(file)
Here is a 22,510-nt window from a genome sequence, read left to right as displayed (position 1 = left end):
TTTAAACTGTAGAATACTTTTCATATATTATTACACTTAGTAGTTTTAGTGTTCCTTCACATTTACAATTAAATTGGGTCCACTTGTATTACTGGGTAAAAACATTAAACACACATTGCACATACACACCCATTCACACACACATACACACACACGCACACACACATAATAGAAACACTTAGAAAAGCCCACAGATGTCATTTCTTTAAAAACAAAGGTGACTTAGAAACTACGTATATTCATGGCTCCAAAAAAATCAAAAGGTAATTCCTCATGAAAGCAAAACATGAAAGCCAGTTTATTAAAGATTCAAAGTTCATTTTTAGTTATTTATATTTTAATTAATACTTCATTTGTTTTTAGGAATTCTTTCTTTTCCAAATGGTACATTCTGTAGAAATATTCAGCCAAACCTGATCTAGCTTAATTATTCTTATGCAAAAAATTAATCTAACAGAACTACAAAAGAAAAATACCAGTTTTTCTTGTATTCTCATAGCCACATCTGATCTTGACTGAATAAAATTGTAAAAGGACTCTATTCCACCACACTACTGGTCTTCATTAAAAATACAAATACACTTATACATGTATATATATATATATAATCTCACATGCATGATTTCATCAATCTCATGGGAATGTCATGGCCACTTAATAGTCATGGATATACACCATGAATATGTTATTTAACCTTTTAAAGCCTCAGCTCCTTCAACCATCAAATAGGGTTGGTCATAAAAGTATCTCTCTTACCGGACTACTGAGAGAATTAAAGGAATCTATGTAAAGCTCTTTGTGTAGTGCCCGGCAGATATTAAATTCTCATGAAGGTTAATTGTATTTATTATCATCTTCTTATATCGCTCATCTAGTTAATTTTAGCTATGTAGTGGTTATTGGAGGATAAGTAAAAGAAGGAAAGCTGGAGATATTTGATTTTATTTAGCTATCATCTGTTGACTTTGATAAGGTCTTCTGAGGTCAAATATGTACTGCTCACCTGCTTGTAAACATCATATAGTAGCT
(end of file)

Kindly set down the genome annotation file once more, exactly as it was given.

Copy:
Here is a 22,510-nt window from a genome sequence, read left to right as displayed (position 1 = left end):
TTTAAACTGTAGAATACTTTTCATATATTATTACACTTAGTAGTTTTAGTGTTCCTTCACATTTACAATTAAATTGGGTCCACTTGTATTACTGGGTAAAAACATTAAACACACATTGCACATACACACCCATTCACACACACATACACACACACGCACACACACATAATAGAAACACTTAGAAAAGCCCACAGATGTCATTTCTTTAAAAACAAAGGTGACTTAGAAACTACGTATATTCATGGCTCCAAAAAAATCAAAAGGTAATTCCTCATGAAAGCAAAACATGAAAGCCAGTTTATTAAAGATTCAAAGTTCATTTTTAGTTATTTATATTTTAATTAATACTTCATTTGTTTTTAGGAATTCTTTCTTTTCCAAATGGTACATTCTGTAGAAATATTCAGCCAAACCTGATCTAGCTTAATTATTCTTATGCAAAAAATTAATCTAACAGAACTACAAAAGAAAAATACCAGTTTTTCTTGTATTCTCATAGCCACATCTGATCTTGACTGAATAAAATTGTAAAAGGACTCTATTCCACCACACTACTGGTCTTCATTAAAAATACAAATACACTTATACATGTATATATATATATATAATCTCACATGCATGATTTCATCAATCTCATGGGAATGTCATGGCCACTTAATAGTCATGGATATACACCATGAATATGTTATTTAACCTTTTAAAGCCTCAGCTCCTTCAACCATCAAATAGGGTTGGTCATAAAAGTATCTCTCTTACCGGACTACTGAGAGAATTAAAGGAATCTATGTAAAGCTCTTTGTGTAGTGCCCGGCAGATATTAAATTCTCATGAAGGTTAATTGTATTTATTATCATCTTCTTATATCGCTCATCTAGTTAATTTTAGCTATGTAGTGGTTATTGGAGGATAAGTAAAAGAAGGAAAGCTGGAGATATTTGATTTTATTTAGCTATCATCTGTTGACTTTGATAAGGTCTTCTGAGGTCAAATATGTACTGCTCACCTGCTTGTAAACATCATATAGTAGCT